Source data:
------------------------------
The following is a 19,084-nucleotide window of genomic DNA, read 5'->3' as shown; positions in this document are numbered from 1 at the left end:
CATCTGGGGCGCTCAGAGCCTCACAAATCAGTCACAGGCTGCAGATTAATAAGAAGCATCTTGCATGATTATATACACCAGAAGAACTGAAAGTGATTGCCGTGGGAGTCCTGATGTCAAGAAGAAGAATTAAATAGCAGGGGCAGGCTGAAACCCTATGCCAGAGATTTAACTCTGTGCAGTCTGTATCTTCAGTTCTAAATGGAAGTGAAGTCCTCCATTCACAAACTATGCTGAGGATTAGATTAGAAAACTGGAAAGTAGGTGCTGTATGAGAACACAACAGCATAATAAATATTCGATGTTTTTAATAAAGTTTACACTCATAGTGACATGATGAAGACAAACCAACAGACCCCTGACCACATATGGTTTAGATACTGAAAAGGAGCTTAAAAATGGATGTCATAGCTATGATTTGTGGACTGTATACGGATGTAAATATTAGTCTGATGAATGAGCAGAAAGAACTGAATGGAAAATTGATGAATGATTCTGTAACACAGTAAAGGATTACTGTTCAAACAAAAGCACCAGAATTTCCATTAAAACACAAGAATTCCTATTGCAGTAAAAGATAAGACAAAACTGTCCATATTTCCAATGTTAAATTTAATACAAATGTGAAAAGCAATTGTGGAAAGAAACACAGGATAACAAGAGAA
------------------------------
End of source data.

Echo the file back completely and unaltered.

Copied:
The following is a 19,084-nucleotide window of genomic DNA, read 5'->3' as shown; positions in this document are numbered from 1 at the left end:
CATCTGGGGCGCTCAGAGCCTCACAAATCAGTCACAGGCTGCAGATTAATAAGAAGCATCTTGCATGATTATATACACCAGAAGAACTGAAAGTGATTGCCGTGGGAGTCCTGATGTCAAGAAGAAGAATTAAATAGCAGGGGCAGGCTGAAACCCTATGCCAGAGATTTAACTCTGTGCAGTCTGTATCTTCAGTTCTAAATGGAAGTGAAGTCCTCCATTCACAAACTATGCTGAGGATTAGATTAGAAAACTGGAAAGTAGGTGCTGTATGAGAACACAACAGCATAATAAATATTCGATGTTTTTAATAAAGTTTACACTCATAGTGACATGATGAAGACAAACCAACAGACCCCTGACCACATATGGTTTAGATACTGAAAAGGAGCTTAAAAATGGATGTCATAGCTATGATTTGTGGACTGTATACGGATGTAAATATTAGTCTGATGAATGAGCAGAAAGAACTGAATGGAAAATTGATGAATGATTCTGTAACACAGTAAAGGATTACTGTTCAAACAAAAGCACCAGAATTTCCATTAAAACACAAGAATTCCTATTGCAGTAAAAGATAAGACAAAACTGTCCATATTTCCAATGTTAAATTTAATACAAATGTGAAAAGCAATTGTGGAAAGAAACACAGGATAACAAGAGAA